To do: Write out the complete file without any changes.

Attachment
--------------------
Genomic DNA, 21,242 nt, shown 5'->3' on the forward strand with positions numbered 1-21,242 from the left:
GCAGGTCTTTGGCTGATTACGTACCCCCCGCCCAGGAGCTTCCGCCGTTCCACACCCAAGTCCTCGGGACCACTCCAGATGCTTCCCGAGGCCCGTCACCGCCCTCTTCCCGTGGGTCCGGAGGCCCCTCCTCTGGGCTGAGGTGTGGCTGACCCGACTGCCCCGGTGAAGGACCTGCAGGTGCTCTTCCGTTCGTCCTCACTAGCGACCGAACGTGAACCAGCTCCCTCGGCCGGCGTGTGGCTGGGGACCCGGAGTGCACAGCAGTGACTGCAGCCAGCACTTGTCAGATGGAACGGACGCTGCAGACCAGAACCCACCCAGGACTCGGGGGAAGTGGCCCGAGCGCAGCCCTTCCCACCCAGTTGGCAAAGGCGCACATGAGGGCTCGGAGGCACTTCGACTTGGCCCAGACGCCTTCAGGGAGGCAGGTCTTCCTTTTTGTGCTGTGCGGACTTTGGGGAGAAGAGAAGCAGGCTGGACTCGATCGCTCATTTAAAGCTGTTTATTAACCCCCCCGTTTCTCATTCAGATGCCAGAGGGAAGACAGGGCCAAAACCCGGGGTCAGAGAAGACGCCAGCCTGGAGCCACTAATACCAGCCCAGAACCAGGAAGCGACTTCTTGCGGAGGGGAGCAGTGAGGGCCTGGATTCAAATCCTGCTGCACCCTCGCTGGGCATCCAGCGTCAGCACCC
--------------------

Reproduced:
Genomic DNA, 21,242 nt, shown 5'->3' on the forward strand with positions numbered 1-21,242 from the left:
GCAGGTCTTTGGCTGATTACGTACCCCCCGCCCAGGAGCTTCCGCCGTTCCACACCCAAGTCCTCGGGACCACTCCAGATGCTTCCCGAGGCCCGTCACCGCCCTCTTCCCGTGGGTCCGGAGGCCCCTCCTCTGGGCTGAGGTGTGGCTGACCCGACTGCCCCGGTGAAGGACCTGCAGGTGCTCTTCCGTTCGTCCTCACTAGCGACCGAACGTGAACCAGCTCCCTCGGCCGGCGTGTGGCTGGGGACCCGGAGTGCACAGCAGTGACTGCAGCCAGCACTTGTCAGATGGAACGGACGCTGCAGACCAGAACCCACCCAGGACTCGGGGGAAGTGGCCCGAGCGCAGCCCTTCCCACCCAGTTGGCAAAGGCGCACATGAGGGCTCGGAGGCACTTCGACTTGGCCCAGACGCCTTCAGGGAGGCAGGTCTTCCTTTTTGTGCTGTGCGGACTTTGGGGAGAAGAGAAGCAGGCTGGACTCGATCGCTCATTTAAAGCTGTTTATTAACCCCCCCGTTTCTCATTCAGATGCCAGAGGGAAGACAGGGCCAAAACCCGGGGTCAGAGAAGACGCCAGCCTGGAGCCACTAATACCAGCCCAGAACCAGGAAGCGACTTCTTGCGGAGGGGAGCAGTGAGGGCCTGGATTCAAATCCTGCTGCACCCTCGCTGGGCATCCAGCGTCAGCACCC